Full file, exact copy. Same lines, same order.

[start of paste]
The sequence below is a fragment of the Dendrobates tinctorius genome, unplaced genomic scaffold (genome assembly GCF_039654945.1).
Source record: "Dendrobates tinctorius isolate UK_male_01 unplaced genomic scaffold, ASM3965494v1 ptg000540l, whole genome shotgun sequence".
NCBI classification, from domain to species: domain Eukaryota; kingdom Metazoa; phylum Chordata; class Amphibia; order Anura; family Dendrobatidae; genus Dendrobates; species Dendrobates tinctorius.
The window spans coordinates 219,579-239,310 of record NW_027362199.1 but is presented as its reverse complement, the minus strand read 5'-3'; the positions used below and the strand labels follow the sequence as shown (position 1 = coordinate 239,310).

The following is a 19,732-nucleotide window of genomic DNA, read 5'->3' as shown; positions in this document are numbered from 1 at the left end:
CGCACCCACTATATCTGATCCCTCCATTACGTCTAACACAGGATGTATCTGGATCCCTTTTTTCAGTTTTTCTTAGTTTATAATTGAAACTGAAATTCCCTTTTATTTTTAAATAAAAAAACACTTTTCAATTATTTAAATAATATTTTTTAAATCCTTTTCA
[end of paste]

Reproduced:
The sequence below is a fragment of the Dendrobates tinctorius genome, unplaced genomic scaffold (genome assembly GCF_039654945.1).
Source record: "Dendrobates tinctorius isolate UK_male_01 unplaced genomic scaffold, ASM3965494v1 ptg000540l, whole genome shotgun sequence".
NCBI classification, from domain to species: domain Eukaryota; kingdom Metazoa; phylum Chordata; class Amphibia; order Anura; family Dendrobatidae; genus Dendrobates; species Dendrobates tinctorius.
The window spans coordinates 219,579-239,310 of record NW_027362199.1 but is presented as its reverse complement, the minus strand read 5'-3'; the positions used below and the strand labels follow the sequence as shown (position 1 = coordinate 239,310).

The following is a 19,732-nucleotide window of genomic DNA, read 5'->3' as shown; positions in this document are numbered from 1 at the left end:
CGCACCCACTATATCTGATCCCTCCATTACGTCTAACACAGGATGTATCTGGATCCCTTTTTTCAGTTTTTCTTAGTTTATAATTGAAACTGAAATTCCCTTTTATTTTTAAATAAAAAAACACTTTTCAATTATTTAAATAATATTTTTTAAATCCTTTTCA